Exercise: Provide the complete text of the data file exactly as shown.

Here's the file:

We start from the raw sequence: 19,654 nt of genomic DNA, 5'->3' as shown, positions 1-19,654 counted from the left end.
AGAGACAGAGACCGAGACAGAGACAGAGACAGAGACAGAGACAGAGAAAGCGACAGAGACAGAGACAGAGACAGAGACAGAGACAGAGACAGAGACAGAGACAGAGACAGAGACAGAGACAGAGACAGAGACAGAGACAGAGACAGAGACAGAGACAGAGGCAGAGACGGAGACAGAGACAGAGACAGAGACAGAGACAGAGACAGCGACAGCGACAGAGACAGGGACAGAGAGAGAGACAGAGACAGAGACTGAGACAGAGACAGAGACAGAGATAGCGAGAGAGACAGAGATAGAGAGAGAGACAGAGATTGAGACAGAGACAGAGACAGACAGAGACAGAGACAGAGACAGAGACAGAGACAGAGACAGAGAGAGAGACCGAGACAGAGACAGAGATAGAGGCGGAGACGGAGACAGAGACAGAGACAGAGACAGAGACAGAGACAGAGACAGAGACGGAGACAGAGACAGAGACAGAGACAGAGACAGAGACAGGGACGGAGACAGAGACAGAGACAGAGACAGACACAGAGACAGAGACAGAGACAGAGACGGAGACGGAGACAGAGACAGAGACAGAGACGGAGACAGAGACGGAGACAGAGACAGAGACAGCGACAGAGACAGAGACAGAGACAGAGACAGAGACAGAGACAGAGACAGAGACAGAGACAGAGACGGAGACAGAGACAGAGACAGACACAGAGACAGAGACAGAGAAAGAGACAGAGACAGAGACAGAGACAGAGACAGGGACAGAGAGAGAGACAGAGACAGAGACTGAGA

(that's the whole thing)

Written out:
We start from the raw sequence: 19,654 nt of genomic DNA, 5'->3' as shown, positions 1-19,654 counted from the left end.
AGAGACAGAGACCGAGACAGAGACAGAGACAGAGACAGAGACAGAGAAAGCGACAGAGACAGAGACAGAGACAGAGACAGAGACAGAGACAGAGACAGAGACAGAGACAGAGACAGAGACAGAGACAGAGACAGAGACAGAGACAGAGACAGAGACAGAGGCAGAGACGGAGACAGAGACAGAGACAGAGACAGAGACAGAGACAGCGACAGCGACAGAGACAGGGACAGAGAGAGAGACAGAGACAGAGACTGAGACAGAGACAGAGACAGAGATAGCGAGAGAGACAGAGATAGAGAGAGAGACAGAGATTGAGACAGAGACAGAGACAGACAGAGACAGAGACAGAGACAGAGACAGAGACAGAGACAGAGAGAGAGACCGAGACAGAGACAGAGATAGAGGCGGAGACGGAGACAGAGACAGAGACAGAGACAGAGACAGAGACAGAGACAGAGACGGAGACAGAGACAGAGACAGAGACAGAGACAGAGACAGGGACGGAGACAGAGACAGAGACAGAGACAGACACAGAGACAGAGACAGAGACAGAGACGGAGACGGAGACAGAGACAGAGACAGAGACGGAGACAGAGACGGAGACAGAGACAGAGACAGCGACAGAGACAGAGACAGAGACAGAGACAGAGACAGAGACAGAGACAGAGACAGAGACAGAGACGGAGACAGAGACAGAGACAGACACAGAGACAGAGACAGAGAAAGAGACAGAGACAGAGACAGAGACAGAGACAGGGACAGAGAGAGAGACAGAGACAGAGACTGAGA